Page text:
Why do people have headaches when they look at tall buildings? Scientists claim to have an answer
Since headaches are usually associated with excessive oxygen consumption, this may explain why some scenes cause us headaches.
Photo Credits: Alexander Macfarlane / Designpics / Profimedia
A study by psychology professor Arnold J. Wilkins at the University of Essex found that watching urban landscapes can actually cause headaches, CNN reports.
Over tens of thousands of years, the human brain has evolved to efficiently process scenes from the natural world. But the urban jungle poses a greater challenge to the brain, due to the recurring scenes we are surrounded by on a daily basis.
In nature, low spatial frequency components such as large lines have high contrast while high-frequency components such as small lines have low contrast. We can call this simple connection between spatial frequencies the law of nature.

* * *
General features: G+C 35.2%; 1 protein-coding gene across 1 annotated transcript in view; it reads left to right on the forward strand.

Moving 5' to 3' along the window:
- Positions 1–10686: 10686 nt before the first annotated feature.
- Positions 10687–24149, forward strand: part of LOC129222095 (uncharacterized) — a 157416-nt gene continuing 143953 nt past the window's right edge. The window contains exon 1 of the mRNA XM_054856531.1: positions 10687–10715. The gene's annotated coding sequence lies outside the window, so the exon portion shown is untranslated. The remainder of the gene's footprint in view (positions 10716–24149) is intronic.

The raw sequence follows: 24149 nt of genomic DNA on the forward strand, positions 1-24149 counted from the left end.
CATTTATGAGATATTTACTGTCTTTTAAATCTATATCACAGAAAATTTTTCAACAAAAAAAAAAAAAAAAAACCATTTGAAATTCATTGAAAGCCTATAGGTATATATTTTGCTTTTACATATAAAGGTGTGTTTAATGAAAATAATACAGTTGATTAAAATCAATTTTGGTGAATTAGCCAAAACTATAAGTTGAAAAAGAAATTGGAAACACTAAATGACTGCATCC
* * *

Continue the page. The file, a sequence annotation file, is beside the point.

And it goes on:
Simply put, scenes from nature contain lines that cancel each other out, so that when they add up, they do not appear in the whole scene, which can make a person uncomfortable when looking at them.
Because repetitive patterns of urban architecture violate the rules of nature, it is more difficult for the human brain to process them efficiently and it is less comfortable to look at them. Some patterns, such as lines on rugs, carpets, and stair treads, can trigger headaches and even epileptic seizures.
"We analyzed images of apartment buildings and found that in the last 100 years, building design has moved further and further away from the rules of nature, says Wilkins.
Research has found that the rules of nature not only predicts levels of discomfort but also predicts how much oxygen the brain uses. That is, our brain uses more oxygen when we watch scenes that deviate from the "rules".
Since headaches are usually associated with excessive oxygen consumption, this may explain why some designs cause us headaches.
Indeed, some people with migraines cannot function in some modern offices because certain patterns cause headaches every time they enter the building.
Of course, some repetitive patterns are an inevitable result of modular construction. But many lines of modern design are there quite unnecessarily, simply as design features - to catch the eye.
By: Amber V. - Gossip Whispers